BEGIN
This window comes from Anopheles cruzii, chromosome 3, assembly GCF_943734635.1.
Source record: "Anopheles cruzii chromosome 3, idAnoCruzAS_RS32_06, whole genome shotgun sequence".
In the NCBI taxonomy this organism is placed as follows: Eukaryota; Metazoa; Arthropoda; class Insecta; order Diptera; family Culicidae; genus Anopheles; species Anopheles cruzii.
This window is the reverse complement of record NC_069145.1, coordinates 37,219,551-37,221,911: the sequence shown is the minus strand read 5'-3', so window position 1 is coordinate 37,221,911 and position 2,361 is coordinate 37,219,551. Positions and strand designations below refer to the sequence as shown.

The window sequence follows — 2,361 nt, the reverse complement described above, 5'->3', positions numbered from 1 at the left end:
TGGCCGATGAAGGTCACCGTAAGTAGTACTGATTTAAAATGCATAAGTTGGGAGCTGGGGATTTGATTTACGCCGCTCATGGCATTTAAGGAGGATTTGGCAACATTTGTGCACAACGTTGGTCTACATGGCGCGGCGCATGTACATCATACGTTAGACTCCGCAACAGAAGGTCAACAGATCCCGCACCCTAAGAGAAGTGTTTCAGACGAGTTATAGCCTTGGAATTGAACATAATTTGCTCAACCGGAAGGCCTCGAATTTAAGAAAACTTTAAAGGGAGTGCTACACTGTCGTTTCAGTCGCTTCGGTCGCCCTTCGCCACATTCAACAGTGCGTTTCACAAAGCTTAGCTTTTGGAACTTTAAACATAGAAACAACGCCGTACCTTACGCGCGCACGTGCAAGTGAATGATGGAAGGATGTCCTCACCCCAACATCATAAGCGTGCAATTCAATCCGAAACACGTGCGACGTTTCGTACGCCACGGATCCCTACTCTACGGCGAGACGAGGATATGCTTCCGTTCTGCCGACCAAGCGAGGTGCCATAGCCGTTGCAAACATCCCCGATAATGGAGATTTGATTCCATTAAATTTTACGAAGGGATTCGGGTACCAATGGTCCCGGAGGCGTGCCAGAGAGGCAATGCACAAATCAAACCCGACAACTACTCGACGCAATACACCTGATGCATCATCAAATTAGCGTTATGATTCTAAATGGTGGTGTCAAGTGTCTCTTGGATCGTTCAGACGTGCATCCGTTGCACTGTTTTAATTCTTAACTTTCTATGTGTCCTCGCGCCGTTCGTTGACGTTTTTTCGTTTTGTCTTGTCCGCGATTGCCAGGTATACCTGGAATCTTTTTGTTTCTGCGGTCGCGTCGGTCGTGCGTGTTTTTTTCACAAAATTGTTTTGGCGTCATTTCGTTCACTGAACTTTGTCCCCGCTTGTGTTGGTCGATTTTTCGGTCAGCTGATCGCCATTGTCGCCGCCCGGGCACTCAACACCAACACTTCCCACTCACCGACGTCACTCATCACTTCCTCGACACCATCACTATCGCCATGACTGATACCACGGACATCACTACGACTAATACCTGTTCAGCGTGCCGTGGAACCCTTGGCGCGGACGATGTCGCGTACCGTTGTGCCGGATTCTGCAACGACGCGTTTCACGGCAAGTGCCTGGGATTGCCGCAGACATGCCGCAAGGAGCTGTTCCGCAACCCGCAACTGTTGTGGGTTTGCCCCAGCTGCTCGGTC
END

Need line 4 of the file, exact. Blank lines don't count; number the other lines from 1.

This window is the reverse complement of record NC_069145.1, coordinates 37,219,551-37,221,911: the sequence shown is the minus strand read 5'-3', so window position 1 is coordinate 37,221,911 and position 2,361 is coordinate 37,219,551. Positions and strand designations below refer to the sequence as shown.